I agree with Insider….until we fix what’s wrong with our state (and Federal) legislating, we shouldn’t play into massive spending options. I like the ideal of some limited (additional lanes, widening of surface streets…but to install more mass transit is a waste.

Misty Fyed

May 30th, 2012
8:06 am

How about elect a governor with vision….Someone who set’s a 15 year goal to make Atlanta, and Georgia as a whole number one in transportation infrastructure be it rail, road, canal, or ports. Maybe consider a Civilian Conservation Corps like program using out of work labor force. Use the opportunity to retrain displaced workers and reintroduce some back to a world of working for pay.

Granny Godzilla - Union Thugette

May 30th, 2012
8:09 am

Don’t Forget

May 30th, 2012
8:02 am
I don’t know if this is the answer but sooner or later people will wake up to the fact that transportation problems will/are affecting the property value of your home.

BINGO

Brosephus™

May 30th, 2012
8:10 am

How about elect a governor with vision….Someone who set’s a 15 year goal to make Atlanta, and Georgia as a whole number one in transportation infrastructure be it rail, road, canal, or ports.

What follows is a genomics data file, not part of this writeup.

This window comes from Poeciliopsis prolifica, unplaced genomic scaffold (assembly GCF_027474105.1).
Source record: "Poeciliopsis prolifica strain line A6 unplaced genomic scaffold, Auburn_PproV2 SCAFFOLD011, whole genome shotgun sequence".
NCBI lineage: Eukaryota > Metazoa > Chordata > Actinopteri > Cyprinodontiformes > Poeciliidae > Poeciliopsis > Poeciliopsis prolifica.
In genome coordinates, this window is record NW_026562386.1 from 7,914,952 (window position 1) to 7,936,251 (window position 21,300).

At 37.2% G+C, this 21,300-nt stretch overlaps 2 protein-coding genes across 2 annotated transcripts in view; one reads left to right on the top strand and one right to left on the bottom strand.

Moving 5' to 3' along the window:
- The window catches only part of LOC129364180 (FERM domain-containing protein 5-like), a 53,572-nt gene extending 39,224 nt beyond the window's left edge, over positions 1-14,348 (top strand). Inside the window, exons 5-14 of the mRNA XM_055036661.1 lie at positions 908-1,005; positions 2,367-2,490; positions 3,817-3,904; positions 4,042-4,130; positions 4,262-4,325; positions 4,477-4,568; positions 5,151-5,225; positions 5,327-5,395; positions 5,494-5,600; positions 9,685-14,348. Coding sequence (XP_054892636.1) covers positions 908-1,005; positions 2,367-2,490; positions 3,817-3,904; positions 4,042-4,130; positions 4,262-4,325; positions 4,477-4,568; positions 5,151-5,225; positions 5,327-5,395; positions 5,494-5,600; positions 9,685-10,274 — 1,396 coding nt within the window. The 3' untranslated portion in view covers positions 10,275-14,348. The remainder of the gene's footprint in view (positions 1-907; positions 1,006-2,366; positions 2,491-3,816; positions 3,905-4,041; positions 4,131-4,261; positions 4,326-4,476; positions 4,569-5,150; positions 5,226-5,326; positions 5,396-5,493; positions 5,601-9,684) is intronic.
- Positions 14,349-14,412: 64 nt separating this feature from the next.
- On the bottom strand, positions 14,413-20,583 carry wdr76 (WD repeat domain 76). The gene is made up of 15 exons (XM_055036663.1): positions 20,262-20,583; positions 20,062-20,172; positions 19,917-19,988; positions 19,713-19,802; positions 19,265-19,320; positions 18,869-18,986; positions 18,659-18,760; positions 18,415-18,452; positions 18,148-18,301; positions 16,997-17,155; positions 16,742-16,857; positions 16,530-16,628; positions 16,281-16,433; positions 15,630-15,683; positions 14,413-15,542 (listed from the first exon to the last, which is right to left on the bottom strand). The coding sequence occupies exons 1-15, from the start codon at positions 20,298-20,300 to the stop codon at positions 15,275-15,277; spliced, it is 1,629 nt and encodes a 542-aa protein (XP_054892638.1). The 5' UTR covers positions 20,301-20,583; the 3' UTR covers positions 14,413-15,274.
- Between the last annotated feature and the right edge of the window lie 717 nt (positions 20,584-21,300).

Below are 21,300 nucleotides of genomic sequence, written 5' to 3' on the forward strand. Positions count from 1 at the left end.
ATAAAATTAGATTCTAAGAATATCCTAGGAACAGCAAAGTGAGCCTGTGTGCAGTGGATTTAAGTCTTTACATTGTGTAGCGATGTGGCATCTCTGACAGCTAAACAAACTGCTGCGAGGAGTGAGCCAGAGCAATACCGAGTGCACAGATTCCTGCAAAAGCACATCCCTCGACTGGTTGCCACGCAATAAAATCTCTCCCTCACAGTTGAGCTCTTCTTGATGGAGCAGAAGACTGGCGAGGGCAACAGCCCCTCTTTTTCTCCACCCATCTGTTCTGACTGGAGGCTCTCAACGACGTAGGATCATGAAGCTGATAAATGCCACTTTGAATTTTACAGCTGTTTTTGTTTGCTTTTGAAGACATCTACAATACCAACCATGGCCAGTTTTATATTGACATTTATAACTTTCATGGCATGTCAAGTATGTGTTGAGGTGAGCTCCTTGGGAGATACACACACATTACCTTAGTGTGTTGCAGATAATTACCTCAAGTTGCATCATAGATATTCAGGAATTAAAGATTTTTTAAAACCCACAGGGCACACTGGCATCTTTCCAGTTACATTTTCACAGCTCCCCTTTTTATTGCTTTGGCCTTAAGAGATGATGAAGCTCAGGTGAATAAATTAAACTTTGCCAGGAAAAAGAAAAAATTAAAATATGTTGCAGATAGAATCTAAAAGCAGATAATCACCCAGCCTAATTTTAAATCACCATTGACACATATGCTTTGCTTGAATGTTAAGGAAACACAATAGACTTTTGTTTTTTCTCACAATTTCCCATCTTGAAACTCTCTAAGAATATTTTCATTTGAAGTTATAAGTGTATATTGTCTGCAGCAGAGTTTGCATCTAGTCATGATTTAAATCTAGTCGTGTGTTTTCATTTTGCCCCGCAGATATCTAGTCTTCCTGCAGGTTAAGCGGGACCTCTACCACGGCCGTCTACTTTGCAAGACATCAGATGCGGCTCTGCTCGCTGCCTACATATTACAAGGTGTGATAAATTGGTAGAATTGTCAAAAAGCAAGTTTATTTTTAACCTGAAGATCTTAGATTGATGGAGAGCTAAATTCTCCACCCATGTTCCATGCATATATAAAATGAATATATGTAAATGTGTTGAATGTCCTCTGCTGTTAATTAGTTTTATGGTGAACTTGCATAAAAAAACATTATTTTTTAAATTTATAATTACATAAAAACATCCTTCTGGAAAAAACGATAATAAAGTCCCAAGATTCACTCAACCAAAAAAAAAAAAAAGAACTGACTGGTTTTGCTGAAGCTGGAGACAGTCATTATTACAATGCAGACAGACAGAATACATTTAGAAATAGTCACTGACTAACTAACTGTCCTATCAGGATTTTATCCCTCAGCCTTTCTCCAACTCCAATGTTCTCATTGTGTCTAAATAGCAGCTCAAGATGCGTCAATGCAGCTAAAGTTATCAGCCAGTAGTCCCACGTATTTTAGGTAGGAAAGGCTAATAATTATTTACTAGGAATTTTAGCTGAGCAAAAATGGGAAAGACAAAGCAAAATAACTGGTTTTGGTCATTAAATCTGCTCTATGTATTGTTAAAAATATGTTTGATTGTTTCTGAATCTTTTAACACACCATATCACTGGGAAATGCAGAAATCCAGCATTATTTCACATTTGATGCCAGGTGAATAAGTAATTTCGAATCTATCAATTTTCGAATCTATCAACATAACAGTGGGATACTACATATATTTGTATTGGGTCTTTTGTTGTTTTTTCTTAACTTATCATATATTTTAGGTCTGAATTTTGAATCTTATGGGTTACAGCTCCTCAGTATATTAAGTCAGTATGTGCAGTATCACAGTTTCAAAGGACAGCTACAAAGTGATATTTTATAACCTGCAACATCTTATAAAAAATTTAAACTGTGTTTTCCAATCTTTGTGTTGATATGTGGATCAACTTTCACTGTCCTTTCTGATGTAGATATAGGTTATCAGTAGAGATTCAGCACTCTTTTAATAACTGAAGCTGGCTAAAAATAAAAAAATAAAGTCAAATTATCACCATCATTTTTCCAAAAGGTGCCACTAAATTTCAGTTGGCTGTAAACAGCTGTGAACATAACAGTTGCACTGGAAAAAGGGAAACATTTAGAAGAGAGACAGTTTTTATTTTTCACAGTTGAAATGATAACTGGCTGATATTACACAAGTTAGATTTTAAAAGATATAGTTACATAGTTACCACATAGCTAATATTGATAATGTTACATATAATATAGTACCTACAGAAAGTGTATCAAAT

Is that not why you guys voted Deal into office, or was it to help him fund his way out of debt?

Maybe consider a Civilian Conservation Corps like program using out of work labor force.

That sounds too much like government stimulus. Not gonna happen in the good ol’ red state of Georgia. That infrastructure had better pull itself up by its own bootstraps. Just thought I’d get that out there….

Brosephus™

May 30th, 2012
8:10 am

dB @ 7:59

That would undoubtedly lead to happy endings for everybody!!! :)

Misty Fyed

May 30th, 2012
8:11 am